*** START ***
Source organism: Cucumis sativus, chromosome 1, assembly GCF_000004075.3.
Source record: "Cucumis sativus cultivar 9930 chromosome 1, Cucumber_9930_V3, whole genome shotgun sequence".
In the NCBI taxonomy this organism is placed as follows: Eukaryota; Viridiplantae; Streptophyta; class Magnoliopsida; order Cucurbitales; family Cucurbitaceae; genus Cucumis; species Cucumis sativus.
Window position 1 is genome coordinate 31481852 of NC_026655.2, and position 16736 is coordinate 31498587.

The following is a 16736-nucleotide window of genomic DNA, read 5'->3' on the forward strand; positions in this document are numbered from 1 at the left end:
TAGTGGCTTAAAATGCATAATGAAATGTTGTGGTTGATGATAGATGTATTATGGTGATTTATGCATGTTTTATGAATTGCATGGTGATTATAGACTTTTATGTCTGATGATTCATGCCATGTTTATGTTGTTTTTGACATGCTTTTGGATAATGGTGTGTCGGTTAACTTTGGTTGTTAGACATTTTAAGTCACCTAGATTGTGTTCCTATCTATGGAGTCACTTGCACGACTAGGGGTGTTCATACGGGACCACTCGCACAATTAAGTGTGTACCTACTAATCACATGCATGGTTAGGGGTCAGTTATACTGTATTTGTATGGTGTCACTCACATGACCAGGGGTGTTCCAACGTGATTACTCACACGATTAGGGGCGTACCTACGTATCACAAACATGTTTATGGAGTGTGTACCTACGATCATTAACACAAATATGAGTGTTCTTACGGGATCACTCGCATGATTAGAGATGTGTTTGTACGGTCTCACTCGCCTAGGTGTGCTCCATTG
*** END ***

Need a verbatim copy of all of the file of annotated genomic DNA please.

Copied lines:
Source organism: Cucumis sativus, chromosome 1, assembly GCF_000004075.3.
Source record: "Cucumis sativus cultivar 9930 chromosome 1, Cucumber_9930_V3, whole genome shotgun sequence".
In the NCBI taxonomy this organism is placed as follows: Eukaryota; Viridiplantae; Streptophyta; class Magnoliopsida; order Cucurbitales; family Cucurbitaceae; genus Cucumis; species Cucumis sativus.
Window position 1 is genome coordinate 31481852 of NC_026655.2, and position 16736 is coordinate 31498587.

The following is a 16736-nucleotide window of genomic DNA, read 5'->3' on the forward strand; positions in this document are numbered from 1 at the left end:
TAGTGGCTTAAAATGCATAATGAAATGTTGTGGTTGATGATAGATGTATTATGGTGATTTATGCATGTTTTATGAATTGCATGGTGATTATAGACTTTTATGTCTGATGATTCATGCCATGTTTATGTTGTTTTTGACATGCTTTTGGATAATGGTGTGTCGGTTAACTTTGGTTGTTAGACATTTTAAGTCACCTAGATTGTGTTCCTATCTATGGAGTCACTTGCACGACTAGGGGTGTTCATACGGGACCACTCGCACAATTAAGTGTGTACCTACTAATCACATGCATGGTTAGGGGTCAGTTATACTGTATTTGTATGGTGTCACTCACATGACCAGGGGTGTTCCAACGTGATTACTCACACGATTAGGGGCGTACCTACGTATCACAAACATGTTTATGGAGTGTGTACCTACGATCATTAACACAAATATGAGTGTTCTTACGGGATCACTCGCATGATTAGAGATGTGTTTGTACGGTCTCACTCGCCTAGGTGTGCTCCATTG